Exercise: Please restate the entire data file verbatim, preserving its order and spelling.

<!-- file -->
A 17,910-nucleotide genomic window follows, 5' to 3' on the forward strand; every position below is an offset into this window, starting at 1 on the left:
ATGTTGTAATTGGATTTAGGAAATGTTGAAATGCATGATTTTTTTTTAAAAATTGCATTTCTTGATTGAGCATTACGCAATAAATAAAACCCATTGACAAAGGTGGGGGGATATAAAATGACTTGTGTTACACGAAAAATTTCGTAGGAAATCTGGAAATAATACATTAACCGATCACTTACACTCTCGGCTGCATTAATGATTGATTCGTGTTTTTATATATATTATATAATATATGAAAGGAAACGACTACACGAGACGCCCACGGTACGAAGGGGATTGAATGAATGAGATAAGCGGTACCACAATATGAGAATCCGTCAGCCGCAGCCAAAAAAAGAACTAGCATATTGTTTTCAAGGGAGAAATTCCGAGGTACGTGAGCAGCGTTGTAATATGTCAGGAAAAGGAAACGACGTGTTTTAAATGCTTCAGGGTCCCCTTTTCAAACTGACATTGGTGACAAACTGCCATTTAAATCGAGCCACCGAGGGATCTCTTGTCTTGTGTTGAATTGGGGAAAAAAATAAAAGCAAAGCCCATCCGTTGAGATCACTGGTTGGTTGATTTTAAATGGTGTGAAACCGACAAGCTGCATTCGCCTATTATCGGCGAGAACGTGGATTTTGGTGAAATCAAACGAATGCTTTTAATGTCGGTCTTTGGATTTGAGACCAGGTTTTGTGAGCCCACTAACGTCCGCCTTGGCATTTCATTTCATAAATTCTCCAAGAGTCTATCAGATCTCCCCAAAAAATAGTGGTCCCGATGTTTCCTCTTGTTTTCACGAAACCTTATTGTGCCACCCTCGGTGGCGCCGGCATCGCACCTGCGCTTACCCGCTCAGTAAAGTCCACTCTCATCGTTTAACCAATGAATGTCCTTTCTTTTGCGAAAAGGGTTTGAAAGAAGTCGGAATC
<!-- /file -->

A 17,910-nucleotide genomic window follows, 5' to 3' on the forward strand; every position below is an offset into this window, starting at 1 on the left:
ATGTTGTAATTGGATTTAGGAAATGTTGAAATGCATGATTTTTTTTTAAAAATTGCATTTCTTGATTGAGCATTACGCAATAAATAAAACCCATTGACAAAGGTGGGGGGATATAAAATGACTTGTGTTACACGAAAAATTTCGTAGGAAATCTGGAAATAATACATTAACCGATCACTTACACTCTCGGCTGCATTAATGATTGATTCGTGTTTTTATATATATTATATAATATATGAAAGGAAACGACTACACGAGACGCCCACGGTACGAAGGGGATTGAATGAATGAGATAAGCGGTACCACAATATGAGAATCCGTCAGCCGCAGCCAAAAAAAGAACTAGCATATTGTTTTCAAGGGAGAAATTCCGAGGTACGTGAGCAGCGTTGTAATATGTCAGGAAAAGGAAACGACGTGTTTTAAATGCTTCAGGGTCCCCTTTTCAAACTGACATTGGTGACAAACTGCCATTTAAATCGAGCCACCGAGGGATCTCTTGTCTTGTGTTGAATTGGGGAAAAAAATAAAAGCAAAGCCCATCCGTTGAGATCACTGGTTGGTTGATTTTAAATGGTGTGAAACCGACAAGCTGCATTCGCCTATTATCGGCGAGAACGTGGATTTTGGTGAAATCAAACGAATGCTTTTAATGTCGGTCTTTGGATTTGAGACCAGGTTTTGTGAGCCCACTAACGTCCGCCTTGGCATTTCATTTCATAAATTCTCCAAGAGTCTATCAGATCTCCCCAAAAAATAGTGGTCCCGATGTTTCCTCTTGTTTTCACGAAACCTTATTGTGCCACCCTCGGTGGCGCCGGCATCGCACCTGCGCTTACCCGCTCAGTAAAGTCCACTCTCATCGTTTAACCAATGAATGTCCTTTCTTTTGCGAAAAGGGTTTGAAAGAAGTCGGAATC